Further, when Christian apologists attempt to make miracles compatible with the false assumptions of the unbelieving worldview, they affirm the unbelieving worldview and the unbeliever’s presumed authority to determine what God can and cannot do in His universe. As we have seen, exhaustive knowledge of everything in and beyond the universe is required to know what God can and cannot do (apart from revelation) and whether or not God, the miracle maker, exists. We would do better to expose the unbelievers’ unjustified faith in their opinions about what they are incapable of knowing apart from God’s revelation, a revelation that contradicts what they claim to know. Rather than conforming the miracles of Scripture to the principles of unbelief, we should challenge claims to know what cannot possibly be known and call unbelievers to repent of the sin of assuming the place of God in their denial of Him.
Lucifer’s fate is a lesson to all. Attempts to assume the place and prerogative of God are doomed to defeat. No opposition to God can stand. And though we suffer persecution and are considered as sheep for the slaughter, “we are more than conquerors through him who loved us.”13 We need not be intimidated. And while the ridicule and insults of the world against God and His people are often difficult to bear, we are to bless and curse not, and have compassion on those opposing God. God’s purposes will stand for all eternity. Moreover, our present sufferings are not to be compared to the glory that will be revealed by God’s infinite power. As we share in the sufferings of Christ, we shall also share in His glory in heaven forever. This glory, through salvation in Christ, we should desire for those engaged in the futile pursuit of opposing the omnipotent God of the universe.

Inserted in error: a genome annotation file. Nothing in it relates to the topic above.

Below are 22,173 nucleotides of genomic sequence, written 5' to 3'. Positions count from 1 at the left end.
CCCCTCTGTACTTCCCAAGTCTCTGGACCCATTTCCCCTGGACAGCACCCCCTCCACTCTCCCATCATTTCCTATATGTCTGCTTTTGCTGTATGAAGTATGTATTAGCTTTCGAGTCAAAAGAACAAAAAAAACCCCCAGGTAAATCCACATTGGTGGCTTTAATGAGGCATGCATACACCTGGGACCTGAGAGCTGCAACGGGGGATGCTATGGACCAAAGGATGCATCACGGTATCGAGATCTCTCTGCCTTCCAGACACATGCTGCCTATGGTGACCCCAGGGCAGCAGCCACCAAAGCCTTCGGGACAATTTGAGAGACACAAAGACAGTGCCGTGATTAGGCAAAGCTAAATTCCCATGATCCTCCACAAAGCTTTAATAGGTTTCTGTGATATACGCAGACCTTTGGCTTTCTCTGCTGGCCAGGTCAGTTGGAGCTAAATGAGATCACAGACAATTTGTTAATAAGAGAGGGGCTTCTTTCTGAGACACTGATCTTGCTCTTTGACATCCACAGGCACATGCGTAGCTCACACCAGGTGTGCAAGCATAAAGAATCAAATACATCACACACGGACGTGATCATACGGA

“Unless otherwise indicated, all Scripture quotations are from The Holy Bible, English Standard Version® (ESV®), copyright © 2001 by Crossway, a publishing ministry of Good News Publishers. Used by permission. All rights reserved.”
1 Grudem, Systematic Theology, 216.
3 To speak of miracles as an intervention of God into the world implies that the world and its physical laws exist and operate independently of God’s ongoing intervention and power. To the contrary, in performing miracles, God merely does something differently in His active and ongoing work of upholding and ordering the universe according to His “natural” laws. For an excellent discussion on this point, see G. C. Berkouwer, The Providence of God (Grand Rapids: Eerdmans, 1952), 204-207.
4 For a definition and description of the nature of presuppositions, See Bahnsen, Van Til’s Apologetic, 2n.4. Bahnsen describes a worldview as “fundamental convictions about reality, knowledge, and human conduct.” Ibid., 40n.14.
5 Van Til, Why I Believe in God; quoted in Bahnsen, Van Til’s Apologetic, 128-9.
6 “And God created man in His own image, in the image of God He created him; male and female He created them.” Genesis 1:27, NASB.
7 “With it [the tongue] we bless our Lord and Father, and with it we curse people who are made in the likeness of God.” James 3:9.
8 Thus, Van Til notes that believers and unbelievers “cannot be said to have any fact in common. On the other hand, it must be asserted that they have every fact in common. Both deal with the same God and with the same universe created by God. Both are made in the image of God….Metaphysically, both parties have all things in common, while epistemologically they have nothing in common.” Cornelius Van Til, Common Grace and the Gospel ( Phillipsburg, NJ: Presbyterian and Reformed Publishing Company, 1972), 5.
9 In addressing the presumption of some that particular promises of Scripture were spoken to them directly and in particular, Edwards quotes an interesting and applicable comment by Thomas Shepard in The Religious Affections. Shepard asks the question, “when may a Christian take a promise without presumption, as spoken to him?” He answers, “The rule is very sweet, but certain; when he takes all the Scripture, and embraces it as spoken unto him, he may then take any particular promise boldly….This no hypocrite can do; this the saints shall do.” The Religious Affections, BT, 152, footnote; Yale 224.
10 And or demonically inspired as in the Garden of Eden. An adequate discussion of this particular point is beyond the scope of this work.
11 See Romans 1:18-22, 8:7; and Colossians 1:21.
12 This was an argument made in a scene from the movie Inherit the Wind, a grossly inaccurate portrayal of the Scopes “Monkey” trial.
13 Romans 8:37.